Brooks, Larison, gadget fads

Daniel Larison, spot-on, as always, commenting on David Brooks’ “Lord of the Memes”, from the 7 August edition of the New York Times

I know David Brooks can’t really be serious when he says things like this, but this is at least the second grand pronouncement this week* and it’s getting out of hand:

But on or about June 29, 2007, human character changed [bold mine-DL]. That, of course, was the release date of the first iPhone.

No, human character did not change. One thing that has been consistent and recognizable throughout every stage of competing for status and gadget-collecting is the enduring human temptation to fall prey to the latest fad.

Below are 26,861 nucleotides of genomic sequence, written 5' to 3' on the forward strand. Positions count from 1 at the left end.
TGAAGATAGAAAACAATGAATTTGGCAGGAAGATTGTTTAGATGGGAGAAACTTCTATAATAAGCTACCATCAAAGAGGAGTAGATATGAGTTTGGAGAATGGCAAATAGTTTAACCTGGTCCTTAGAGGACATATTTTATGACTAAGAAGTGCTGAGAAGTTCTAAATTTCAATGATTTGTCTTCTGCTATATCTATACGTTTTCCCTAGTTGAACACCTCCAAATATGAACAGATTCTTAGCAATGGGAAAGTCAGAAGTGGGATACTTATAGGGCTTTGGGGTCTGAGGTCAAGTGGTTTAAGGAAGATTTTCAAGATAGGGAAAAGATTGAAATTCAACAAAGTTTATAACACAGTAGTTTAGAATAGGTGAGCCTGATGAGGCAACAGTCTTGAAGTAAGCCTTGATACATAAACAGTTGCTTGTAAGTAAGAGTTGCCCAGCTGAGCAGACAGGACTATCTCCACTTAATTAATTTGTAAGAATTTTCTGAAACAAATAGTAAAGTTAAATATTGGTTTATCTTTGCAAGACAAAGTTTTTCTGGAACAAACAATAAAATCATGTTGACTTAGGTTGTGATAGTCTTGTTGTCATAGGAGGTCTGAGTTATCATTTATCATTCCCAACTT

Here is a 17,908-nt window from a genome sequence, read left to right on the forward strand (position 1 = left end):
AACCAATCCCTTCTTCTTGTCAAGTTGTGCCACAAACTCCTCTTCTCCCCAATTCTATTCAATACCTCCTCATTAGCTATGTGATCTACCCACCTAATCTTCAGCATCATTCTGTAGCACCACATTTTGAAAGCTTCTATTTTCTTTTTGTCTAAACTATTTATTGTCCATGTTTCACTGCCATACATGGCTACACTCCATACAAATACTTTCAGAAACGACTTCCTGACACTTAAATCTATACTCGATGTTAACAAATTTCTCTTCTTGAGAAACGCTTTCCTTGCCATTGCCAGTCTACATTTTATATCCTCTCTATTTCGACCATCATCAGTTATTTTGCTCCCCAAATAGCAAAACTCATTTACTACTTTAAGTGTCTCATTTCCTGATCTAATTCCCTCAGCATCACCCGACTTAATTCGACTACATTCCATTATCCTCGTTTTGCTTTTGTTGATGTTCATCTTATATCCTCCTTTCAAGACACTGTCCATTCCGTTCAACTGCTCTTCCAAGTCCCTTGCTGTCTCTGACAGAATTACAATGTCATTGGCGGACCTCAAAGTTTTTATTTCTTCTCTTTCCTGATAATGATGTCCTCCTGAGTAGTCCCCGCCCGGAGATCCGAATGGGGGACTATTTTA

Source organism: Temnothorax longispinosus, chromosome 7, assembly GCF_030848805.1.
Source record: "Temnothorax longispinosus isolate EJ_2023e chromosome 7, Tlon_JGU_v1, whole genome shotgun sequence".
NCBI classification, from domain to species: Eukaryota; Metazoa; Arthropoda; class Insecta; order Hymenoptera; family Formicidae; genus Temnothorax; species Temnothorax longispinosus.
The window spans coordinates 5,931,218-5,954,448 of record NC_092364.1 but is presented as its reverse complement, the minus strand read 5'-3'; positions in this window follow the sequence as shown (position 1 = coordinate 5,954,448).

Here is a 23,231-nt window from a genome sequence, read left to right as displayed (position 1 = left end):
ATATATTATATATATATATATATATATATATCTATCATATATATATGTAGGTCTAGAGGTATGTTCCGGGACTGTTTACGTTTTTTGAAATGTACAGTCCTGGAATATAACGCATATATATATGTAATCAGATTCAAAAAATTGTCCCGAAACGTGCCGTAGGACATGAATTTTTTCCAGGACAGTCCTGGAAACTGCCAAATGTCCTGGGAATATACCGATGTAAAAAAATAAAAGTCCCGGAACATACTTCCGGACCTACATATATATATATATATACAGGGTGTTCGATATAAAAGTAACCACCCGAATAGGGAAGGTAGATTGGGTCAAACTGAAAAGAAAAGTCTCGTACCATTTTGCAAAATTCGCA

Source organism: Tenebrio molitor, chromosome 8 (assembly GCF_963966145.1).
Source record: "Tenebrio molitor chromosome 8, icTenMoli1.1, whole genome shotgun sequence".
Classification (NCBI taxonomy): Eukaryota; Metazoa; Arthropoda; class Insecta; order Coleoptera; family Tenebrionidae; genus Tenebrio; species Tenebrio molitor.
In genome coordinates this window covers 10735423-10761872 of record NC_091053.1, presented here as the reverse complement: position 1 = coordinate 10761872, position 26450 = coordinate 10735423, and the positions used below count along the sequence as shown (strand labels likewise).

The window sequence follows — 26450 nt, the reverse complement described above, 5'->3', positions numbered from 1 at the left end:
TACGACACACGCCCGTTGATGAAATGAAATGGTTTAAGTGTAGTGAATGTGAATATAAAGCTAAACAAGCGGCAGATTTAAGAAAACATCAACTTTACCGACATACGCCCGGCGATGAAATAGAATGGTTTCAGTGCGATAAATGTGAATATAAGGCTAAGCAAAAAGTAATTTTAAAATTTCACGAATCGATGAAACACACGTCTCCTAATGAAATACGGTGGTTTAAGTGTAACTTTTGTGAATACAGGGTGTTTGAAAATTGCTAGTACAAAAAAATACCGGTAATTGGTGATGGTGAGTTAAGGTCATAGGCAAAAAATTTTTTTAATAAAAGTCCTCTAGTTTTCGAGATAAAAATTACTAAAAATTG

If that one line from Daniel suffices not to convince you of the sheer hyperbole of Brooks’ pronouncement, the argument he continues in the full piece should do the trick. I do, however, believe that Brooks makes a sadly accurate assessment, one revealing the tragic truth of Daniel’s remark, later in the piece:

Today, Kindle can change the world, but nobody expects much from a mere novel. The brain overshadows the mind. Design overshadows art.

I fear that, rather than suggesting, as Brooks avers, that human character has changed, this further evinces that, for too long, human character simply has glided, too comfortably, in a wretched state of intellectual and cultural degeneration; embracing the ultra-sleek medium, rather than the message, is just a recent, particularly distressing manifestation of ultra-philistinism. If luck smiles upon us, mayhap, someday, the electronic devices will even think and work for us.


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